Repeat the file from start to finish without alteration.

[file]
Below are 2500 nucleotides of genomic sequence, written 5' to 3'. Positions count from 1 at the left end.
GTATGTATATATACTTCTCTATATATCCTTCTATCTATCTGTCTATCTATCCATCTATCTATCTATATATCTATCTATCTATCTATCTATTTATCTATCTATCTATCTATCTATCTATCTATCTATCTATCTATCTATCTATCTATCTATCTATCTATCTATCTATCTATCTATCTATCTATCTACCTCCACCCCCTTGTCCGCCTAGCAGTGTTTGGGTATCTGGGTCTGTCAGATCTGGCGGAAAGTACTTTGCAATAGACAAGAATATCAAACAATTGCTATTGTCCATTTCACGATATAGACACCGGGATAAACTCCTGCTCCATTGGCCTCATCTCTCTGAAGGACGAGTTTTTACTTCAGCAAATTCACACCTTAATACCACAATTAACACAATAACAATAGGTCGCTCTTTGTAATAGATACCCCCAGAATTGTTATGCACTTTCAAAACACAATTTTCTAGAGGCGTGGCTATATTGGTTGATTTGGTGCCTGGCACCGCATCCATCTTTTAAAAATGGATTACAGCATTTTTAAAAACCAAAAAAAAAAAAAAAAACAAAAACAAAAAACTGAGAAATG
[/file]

Below are 2500 nucleotides of genomic sequence, written 5' to 3'. Positions count from 1 at the left end.
GTATGTATATATACTTCTCTATATATCCTTCTATCTATCTGTCTATCTATCCATCTATCTATCTATATATCTATCTATCTATCTATCTATTTATCTATCTATCTATCTATCTATCTATCTATCTATCTATCTATCTATCTATCTATCTATCTATCTATCTATCTATCTATCTATCTATCTATCTACCTCCACCCCCTTGTCCGCCTAGCAGTGTTTGGGTATCTGGGTCTGTCAGATCTGGCGGAAAGTACTTTGCAATAGACAAGAATATCAAACAATTGCTATTGTCCATTTCACGATATAGACACCGGGATAAACTCCTGCTCCATTGGCCTCATCTCTCTGAAGGACGAGTTTTTACTTCAGCAAATTCACACCTTAATACCACAATTAACACAATAACAATAGGTCGCTCTTTGTAATAGATACCCCCAGAATTGTTATGCACTTTCAAAACACAATTTTCTAGAGGCGTGGCTATATTGGTTGATTTGGTGCCTGGCACCGCATCCATCTTTTAAAAATGGATTACAGCATTTTTAAAAACCAAAAAAAAAAAAAAAAACAAAAACAAAAAACTGAGAAATG